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Mississippi Gov. Reeves signs bill stripping Confederate emblem from flag

June 30 (UPI) -- Mississippi Gov. Tate Reeves on Tuesday signed a bill mandating the removal of the state flag and banning future use of the Confederate emblem.

Reeves said in a speech the state would begin the process of selecting a new flag that will be emblazoned with the words "In God We Trust" after lawmakers voted to remove the Confederate emblem from the flag over the weekend.

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"This is not a political moment, it is a solemn occasion to come together as a Mississipi family, reconcile and move forward together. Now, more than ever, we must lean on our faith, put our divisions behind us and unite for a greater good," he said.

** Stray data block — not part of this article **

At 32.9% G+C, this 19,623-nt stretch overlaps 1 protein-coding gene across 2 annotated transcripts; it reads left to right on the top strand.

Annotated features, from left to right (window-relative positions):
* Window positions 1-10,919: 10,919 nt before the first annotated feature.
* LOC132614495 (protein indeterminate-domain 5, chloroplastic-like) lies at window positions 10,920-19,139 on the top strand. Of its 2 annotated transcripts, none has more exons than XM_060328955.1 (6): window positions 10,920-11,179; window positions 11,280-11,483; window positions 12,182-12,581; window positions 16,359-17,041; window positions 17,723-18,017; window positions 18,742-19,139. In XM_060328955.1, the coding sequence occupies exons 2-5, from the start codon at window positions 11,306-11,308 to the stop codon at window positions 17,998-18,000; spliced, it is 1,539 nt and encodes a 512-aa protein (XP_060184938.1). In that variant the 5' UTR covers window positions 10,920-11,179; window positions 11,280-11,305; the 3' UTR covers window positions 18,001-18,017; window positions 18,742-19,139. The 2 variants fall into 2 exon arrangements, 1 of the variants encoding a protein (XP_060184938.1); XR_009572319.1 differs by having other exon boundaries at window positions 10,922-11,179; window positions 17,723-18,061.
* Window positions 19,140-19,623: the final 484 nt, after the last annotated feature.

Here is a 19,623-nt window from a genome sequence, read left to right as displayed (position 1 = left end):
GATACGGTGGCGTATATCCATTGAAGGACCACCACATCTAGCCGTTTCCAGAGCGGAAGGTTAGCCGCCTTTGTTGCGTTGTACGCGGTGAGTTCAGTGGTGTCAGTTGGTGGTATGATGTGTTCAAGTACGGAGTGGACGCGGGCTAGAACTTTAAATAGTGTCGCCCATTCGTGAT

The flag with blue, white and red stripes and the Confederate emblem in its corner was adopted in 1894 and both the state House and Senate voted to alter the design on Sunday.

Reeves acknowledged the need to "commit the 1894 flag to history and find a banner that is a better emblem for all Mississippians but condemned protesters throughout the country who have torn down monuments to Confederate figures."

"There is a difference between monuments and flags, a monument acknowledges and honors our past, a flag is a symbol of our present, of our people and of our future," he said. "For those reasons, we need a new symbol."

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The presence of the Confederate emblem on the flag has long been a source of tension in the state, but has come under increased scrutiny following worldwide protests in response to the police-involved killing of George Floyd, a black man in Minnesota.

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